“Too often, tenants who are served with an eviction notice – even one that’s unlawful – can’t afford a lawyer and don’t contest the eviction,” said Councilmember Eunisses Hernandez. “Without a right to legal counsel, thousands of families are at-risk of losing their housing and becoming part of the eviction-to-homelessness pipeline, simply because they cannot afford legal assistance. Establishing a Right to Counsel Program is critical to addressing our homelessness crisis and keeping Angelenos housed.”

“After New York City passed their right to counsel law, 84% of renters represented by city lawyers were able to remain in their homes,” said Councilmember Hugo Soto-Martínez. “That shows us we can limit needless evictions and prevent hardworking families from falling into homelessness.”

“The best way to prevent homelessness is to keep people housed in the first place. Yet, too many tenants lose their homes simply because they can’t afford an attorney during eviction proceedings,” said Councilmember Katy Yaroslavsky. “By establishing a Right to Counsel for tenants, the City of Los Angeles will start to level the playing field for so many renters in Los Angeles facing eviction and keep more Angelenos housed.” 

“This year, we will see a surge in evictions and the number of people becoming homeless unless the City Council takes swift action to protect tenants. We applaud the leadership of the City Council today in voting to move forward the Right to Counsel motion,” said Pablo Estupiñan, SAJE, Campaign Director, Right to Counsel. “Right to Counsel is about equity in court – no eviction case can ever be fair or just when one side is represented and the other is not. Right to Counsel is about racial, economic, and gender justice. And most importantly, Right to Counsel, enacted in 15 other cities across the country, has consistently demonstrated a reduction in evictions and homelessness, fewer court filings, and cost savings to cities.”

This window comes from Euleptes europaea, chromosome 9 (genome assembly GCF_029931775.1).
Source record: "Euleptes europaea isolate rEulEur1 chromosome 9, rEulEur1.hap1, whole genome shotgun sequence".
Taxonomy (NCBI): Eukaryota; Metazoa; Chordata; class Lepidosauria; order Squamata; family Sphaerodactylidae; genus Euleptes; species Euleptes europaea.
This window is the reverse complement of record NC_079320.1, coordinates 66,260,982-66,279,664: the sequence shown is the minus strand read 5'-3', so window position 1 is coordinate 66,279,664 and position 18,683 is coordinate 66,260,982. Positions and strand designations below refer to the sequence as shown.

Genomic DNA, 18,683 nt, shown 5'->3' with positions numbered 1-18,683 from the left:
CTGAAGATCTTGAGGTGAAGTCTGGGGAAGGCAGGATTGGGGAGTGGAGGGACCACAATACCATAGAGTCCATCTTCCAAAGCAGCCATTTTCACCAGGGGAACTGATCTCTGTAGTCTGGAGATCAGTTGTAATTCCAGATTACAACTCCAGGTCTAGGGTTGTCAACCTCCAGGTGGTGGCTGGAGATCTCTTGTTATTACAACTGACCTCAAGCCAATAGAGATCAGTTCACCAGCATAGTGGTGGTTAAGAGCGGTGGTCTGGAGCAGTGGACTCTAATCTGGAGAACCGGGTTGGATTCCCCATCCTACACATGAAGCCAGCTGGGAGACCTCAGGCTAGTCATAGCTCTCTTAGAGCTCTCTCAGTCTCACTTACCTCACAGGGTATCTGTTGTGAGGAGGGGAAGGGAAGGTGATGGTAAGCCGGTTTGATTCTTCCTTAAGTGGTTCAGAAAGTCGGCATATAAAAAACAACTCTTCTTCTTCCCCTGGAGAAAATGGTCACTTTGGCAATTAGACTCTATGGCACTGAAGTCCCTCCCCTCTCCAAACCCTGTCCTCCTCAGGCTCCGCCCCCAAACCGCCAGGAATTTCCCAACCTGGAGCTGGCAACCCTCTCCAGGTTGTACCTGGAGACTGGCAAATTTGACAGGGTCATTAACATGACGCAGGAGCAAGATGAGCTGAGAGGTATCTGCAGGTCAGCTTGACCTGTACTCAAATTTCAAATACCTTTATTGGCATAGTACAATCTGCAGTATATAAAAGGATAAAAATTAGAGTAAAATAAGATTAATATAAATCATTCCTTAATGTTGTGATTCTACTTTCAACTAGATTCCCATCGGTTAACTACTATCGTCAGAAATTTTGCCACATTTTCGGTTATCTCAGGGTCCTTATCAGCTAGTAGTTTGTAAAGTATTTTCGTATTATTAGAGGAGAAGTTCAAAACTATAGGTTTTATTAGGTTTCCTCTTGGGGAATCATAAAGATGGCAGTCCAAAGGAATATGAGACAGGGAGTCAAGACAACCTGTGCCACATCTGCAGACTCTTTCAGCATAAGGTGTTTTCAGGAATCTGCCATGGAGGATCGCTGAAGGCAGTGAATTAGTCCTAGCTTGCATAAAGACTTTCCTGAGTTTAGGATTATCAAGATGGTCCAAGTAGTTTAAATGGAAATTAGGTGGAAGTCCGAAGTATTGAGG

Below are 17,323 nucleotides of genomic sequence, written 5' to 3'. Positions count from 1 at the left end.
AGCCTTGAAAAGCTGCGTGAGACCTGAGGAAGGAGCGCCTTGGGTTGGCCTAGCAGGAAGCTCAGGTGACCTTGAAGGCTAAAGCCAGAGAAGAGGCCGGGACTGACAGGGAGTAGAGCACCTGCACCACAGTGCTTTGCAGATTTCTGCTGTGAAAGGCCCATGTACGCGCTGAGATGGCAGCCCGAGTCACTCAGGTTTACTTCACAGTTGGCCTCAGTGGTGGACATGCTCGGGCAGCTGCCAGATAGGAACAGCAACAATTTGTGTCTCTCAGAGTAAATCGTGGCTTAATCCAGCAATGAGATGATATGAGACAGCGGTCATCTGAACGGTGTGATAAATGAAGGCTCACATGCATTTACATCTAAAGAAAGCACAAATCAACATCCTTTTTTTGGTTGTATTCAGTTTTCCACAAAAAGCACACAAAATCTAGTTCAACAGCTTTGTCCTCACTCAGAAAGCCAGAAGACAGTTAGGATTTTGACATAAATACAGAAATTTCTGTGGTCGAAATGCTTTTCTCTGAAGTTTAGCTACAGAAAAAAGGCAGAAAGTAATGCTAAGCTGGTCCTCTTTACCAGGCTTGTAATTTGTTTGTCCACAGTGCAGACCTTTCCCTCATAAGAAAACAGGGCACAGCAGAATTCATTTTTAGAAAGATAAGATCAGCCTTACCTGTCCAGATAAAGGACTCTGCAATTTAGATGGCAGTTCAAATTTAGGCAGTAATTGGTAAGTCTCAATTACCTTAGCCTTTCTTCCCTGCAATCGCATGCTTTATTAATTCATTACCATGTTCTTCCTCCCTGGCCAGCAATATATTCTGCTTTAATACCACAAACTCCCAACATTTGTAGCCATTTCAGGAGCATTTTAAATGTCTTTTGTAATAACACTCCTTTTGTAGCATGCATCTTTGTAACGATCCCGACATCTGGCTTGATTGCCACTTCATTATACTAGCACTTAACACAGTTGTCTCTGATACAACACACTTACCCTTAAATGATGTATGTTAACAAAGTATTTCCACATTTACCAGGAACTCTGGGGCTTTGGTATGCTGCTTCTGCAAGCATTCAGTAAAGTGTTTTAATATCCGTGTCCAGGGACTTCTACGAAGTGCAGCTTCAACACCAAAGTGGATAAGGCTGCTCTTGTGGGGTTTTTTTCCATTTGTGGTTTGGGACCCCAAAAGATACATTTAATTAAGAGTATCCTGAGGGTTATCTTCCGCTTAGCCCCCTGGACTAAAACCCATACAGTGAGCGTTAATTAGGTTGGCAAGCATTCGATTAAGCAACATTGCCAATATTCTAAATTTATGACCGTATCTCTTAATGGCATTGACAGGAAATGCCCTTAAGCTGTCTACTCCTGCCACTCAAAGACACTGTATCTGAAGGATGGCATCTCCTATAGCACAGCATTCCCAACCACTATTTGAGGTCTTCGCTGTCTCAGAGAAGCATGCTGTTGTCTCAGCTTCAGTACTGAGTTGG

Today’s legislation instructs the Los Angeles Housing Department (LAHD), with assistance from the City Attorney and any other City departments, to report back within 60 days with recommendations for the establishment of a Right to Counsel ordinance and program for tenants facing eviction in the City of Los Angeles, including: coverage for tenants at 80% of the Area Median Income or below who live in the City of Los Angeles, a requirement that landlords provide notice to tenants of the right to counsel, and a requirement that LAHD work with designated community groups to engage and educate tenants about their rights, as well as provide tenants with navigation services.

Measure ULA, which Angelenos overwhelmingly approved in November, allocates 10% of revenue generated each year to fund a Right to Counsel for lower income tenants threatened with eviction. To prepare for these funds to be spent, the motion instructs the Los Angeles Housing Department, with assistance from the City Administrative Officer, Chief Legislative Analyst, the City Attorney, and any other City departments, as needed, to report back within 60 days with a detailed cost breakdown for a Right to Counsel ordinance and program and staffing needs, in addition to a prospective year-by-year spending plan for the implementation of the program subject to funding becoming available.